Most existing offshore wind farms have been developed as national projects with direct grid connections consisting of radial links to the shore. Cross-border interconnectors between shores of different Member States have been built separately. The European Commission expects this set-up to be further used, in particular in areas where offshore development is only beginning to take off.

However, to step up offshore renewable energy development in a cost efficient and sustainable way, the strategy considers it essential that future, more rational grid planning will include the development of so-called hybrid projects and, ultimately, the development of a meshed grid. Hybrid projects can be set up in different ways, including energy islands and hubs. Their main difference to radial links would be a dual functionality of the grid combining, on the one hand, electricity interconnection between two or more Member States, and, on the other hand, transportation of offshore renewable energy to the shore or other site of consumption. Such hybrid projects are expected to bring considerable savings in terms of cost and space and are considered as an intermediate step towards a fully meshed offshore energy system and grid similar to the transmission systems existing on-shore. An example for this approach is the Eurobar initiative presented by German power transmission system operator (TSO) Amprion.

In addition, the strategy refers to offshore hydrogen production and hydrogen pipelines as another option to deliver offshore energy on-shore.

Increasing importance of regional cooperation

To foster efficient planning for offshore renewable energy projects and grid infrastructure, Member State cooperation at regional level will become increasingly important for all European sea basins.

While it is for the Member States to decide whether, where and to what extent they will expand offshore renewable energies in their exclusive economic zones, certain issues around the identification of sites for renewable energy projects and coexistence with other uses can be best solved at a regional level. Likewise, grid planning which considers the possibility of multi-functionality of hybrid projects and, at a later stage, meshed grids, needs to go beyond national borders and cover the entire relevant sea basin.

Therefore, Member States should, in a first step, agree on long-term commitments for offshore renewable energy development in each sea basin, taking into account marine spatial planning. Relevant targets should be fixed in memoranda of understanding or intergovernmental agreements and be reflected in the Member States’ updated National Energy and Climate Plans (NECPs) in 2023-2024.

In a second step, the Member States should take these targets into account in integrated grid planning and development, which should also consider the onshore demand of hydrogen. To allow investors in offshore renewable energy projects to have a clear understanding of the timeframe and plans for the development of offshore and onshore grid infrastructure, this planning needs to consider the longer lead times of grid development (typically ten years or more) compared to offshore power generation. In addition, permitting processes should be streamlined between Member States to avoid unnecessary delays.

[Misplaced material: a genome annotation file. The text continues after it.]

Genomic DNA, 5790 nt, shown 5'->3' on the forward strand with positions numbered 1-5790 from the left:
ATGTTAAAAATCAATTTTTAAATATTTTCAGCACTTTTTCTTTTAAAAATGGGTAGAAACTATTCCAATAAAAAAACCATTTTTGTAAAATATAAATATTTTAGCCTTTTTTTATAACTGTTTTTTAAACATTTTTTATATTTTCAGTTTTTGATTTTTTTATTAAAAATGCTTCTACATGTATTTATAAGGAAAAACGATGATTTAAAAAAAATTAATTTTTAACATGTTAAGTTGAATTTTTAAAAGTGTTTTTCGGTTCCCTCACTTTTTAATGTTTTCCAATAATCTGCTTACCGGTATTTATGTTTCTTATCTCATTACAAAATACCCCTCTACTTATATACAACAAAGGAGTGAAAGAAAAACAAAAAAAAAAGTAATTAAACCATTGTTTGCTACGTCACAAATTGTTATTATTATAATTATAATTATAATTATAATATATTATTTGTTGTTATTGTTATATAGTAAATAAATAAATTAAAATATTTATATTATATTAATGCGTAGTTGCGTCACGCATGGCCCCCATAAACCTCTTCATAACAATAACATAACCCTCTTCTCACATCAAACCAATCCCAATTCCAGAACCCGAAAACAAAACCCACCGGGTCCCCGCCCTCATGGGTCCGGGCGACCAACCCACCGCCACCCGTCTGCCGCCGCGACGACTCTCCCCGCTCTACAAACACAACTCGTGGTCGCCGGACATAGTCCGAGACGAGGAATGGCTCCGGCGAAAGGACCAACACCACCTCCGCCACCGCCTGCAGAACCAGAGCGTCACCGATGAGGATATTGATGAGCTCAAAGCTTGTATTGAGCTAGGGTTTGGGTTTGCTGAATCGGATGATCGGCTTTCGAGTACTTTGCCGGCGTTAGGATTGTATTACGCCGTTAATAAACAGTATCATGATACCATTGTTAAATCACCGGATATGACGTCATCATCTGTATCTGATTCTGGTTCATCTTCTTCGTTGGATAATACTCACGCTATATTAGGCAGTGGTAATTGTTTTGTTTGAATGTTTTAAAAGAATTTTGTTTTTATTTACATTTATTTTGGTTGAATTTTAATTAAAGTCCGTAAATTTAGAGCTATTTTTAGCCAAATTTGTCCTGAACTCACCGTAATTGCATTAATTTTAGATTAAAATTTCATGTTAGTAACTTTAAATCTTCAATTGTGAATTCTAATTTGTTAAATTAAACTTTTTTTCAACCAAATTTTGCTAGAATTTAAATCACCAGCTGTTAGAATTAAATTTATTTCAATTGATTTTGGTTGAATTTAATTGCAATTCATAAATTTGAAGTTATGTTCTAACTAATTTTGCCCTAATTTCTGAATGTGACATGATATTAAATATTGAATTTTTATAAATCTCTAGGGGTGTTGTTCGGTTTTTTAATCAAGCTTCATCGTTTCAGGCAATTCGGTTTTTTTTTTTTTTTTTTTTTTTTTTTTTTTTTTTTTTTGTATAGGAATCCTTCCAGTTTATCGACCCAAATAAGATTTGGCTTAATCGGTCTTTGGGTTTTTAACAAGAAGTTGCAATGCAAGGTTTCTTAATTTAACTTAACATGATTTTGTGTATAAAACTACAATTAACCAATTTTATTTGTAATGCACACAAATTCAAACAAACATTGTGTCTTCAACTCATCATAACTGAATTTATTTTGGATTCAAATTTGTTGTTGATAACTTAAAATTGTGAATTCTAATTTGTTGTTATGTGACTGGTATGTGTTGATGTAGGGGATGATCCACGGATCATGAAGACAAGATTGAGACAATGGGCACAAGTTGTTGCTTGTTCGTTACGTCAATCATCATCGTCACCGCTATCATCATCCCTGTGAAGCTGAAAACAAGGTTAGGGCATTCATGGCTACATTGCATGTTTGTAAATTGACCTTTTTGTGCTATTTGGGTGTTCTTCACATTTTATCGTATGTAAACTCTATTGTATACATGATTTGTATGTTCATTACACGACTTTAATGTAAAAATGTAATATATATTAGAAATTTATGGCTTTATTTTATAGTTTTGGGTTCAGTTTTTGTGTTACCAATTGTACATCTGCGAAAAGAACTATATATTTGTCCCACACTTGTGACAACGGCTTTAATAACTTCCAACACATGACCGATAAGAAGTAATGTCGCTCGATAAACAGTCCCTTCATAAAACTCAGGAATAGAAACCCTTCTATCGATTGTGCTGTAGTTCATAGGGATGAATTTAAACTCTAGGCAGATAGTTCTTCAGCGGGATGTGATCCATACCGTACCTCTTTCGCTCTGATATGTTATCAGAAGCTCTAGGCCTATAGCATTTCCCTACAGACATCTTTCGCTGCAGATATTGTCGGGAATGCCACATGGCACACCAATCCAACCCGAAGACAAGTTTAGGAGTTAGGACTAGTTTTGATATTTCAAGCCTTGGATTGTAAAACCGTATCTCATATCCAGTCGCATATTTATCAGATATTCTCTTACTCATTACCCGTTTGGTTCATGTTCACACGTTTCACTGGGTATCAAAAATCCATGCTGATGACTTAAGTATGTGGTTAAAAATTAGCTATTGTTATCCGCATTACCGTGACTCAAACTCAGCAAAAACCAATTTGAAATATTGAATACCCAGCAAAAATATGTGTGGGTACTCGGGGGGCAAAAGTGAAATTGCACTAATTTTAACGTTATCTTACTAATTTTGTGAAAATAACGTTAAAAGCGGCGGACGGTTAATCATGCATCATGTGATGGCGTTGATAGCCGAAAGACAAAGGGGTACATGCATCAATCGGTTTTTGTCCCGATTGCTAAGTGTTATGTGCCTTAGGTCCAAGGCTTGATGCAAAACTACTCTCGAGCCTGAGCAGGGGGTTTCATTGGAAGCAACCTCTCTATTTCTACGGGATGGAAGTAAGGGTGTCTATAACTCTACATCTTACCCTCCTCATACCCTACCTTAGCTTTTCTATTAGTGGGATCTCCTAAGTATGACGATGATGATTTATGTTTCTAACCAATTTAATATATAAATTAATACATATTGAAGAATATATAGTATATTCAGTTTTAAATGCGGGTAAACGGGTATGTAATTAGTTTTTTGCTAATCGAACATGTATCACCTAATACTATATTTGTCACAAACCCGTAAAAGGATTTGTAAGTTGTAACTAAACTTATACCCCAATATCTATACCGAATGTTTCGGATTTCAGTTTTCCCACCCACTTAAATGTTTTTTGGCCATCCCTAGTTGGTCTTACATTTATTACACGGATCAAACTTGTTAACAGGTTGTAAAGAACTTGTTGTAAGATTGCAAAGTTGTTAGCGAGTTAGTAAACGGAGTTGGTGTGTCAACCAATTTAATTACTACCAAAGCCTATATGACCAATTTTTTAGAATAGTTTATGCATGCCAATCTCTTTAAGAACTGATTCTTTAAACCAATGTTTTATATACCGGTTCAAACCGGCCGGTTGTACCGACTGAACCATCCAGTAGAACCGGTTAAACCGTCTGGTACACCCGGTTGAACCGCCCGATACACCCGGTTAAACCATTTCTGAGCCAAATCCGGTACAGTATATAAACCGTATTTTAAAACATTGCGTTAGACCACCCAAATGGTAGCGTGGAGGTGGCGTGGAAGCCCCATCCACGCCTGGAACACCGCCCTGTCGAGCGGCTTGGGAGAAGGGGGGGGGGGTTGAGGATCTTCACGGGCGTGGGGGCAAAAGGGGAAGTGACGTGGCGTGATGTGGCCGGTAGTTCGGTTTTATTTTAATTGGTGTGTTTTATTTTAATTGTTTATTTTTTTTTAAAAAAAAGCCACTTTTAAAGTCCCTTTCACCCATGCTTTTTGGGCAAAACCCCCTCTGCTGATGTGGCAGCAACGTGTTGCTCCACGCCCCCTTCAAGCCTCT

While the current EU legislative framework already contains certain instruments to promote the necessary coordination of Members States, TSOs and national regulatory authorities, the European Commission considers it necessary in the short term to set up more structured cooperation arrangements between these players. Looking further ahead, the regional coordination centres foreseen in the Electricity Regulation (EU) 2019/943 will complement the role of the TSOs in carrying out tasks of regional relevance, with further cooperation enhanced through the establishment of regional offshore independent system operators to operate and develop increasingly meshed offshore grids.

Clearer EU regulatory framework

The strategy highlights that amendments to the current EU regulatory framework will be necessary in several key areas in order to take into account the peculiarities of offshore renewable energy projects and grid infrastructure and provide the right incentives to mobilise investors:

  • A common approach to grid connection requirements for high-voltage direct current (HVDC) grids should be developed based on experience in the North Sea basin.
  • The determination of the market price for power generated from offshore renewable energy connected to hybrid projects or meshed offshore grids needs to be addressed. Compared to the established set-up of radial links, the European Commission expects an adverse effect on the revenues of the renewable energy project operators ranging from 1% to 11%. This effect needs to be compensated through an amendment of the EU regulatory framework (namely the congestion income reallocation provisions in article 19 of the Electricity Regulation (EU) 2019/943). The strategy recommends that, until such amendment has been implemented, Member States shall address the adverse effect through their incentive and support schemes.
  • The European Commission will ensure that the forthcoming revisions of the State aid rules and Renewable Energy Directive (EU) 2018/2001 provide a fit-for-purpose enabling framework that allows Member States to maintain incentive and support schemes which secure predictability of expected revenue streams for offshore renewable energy projects.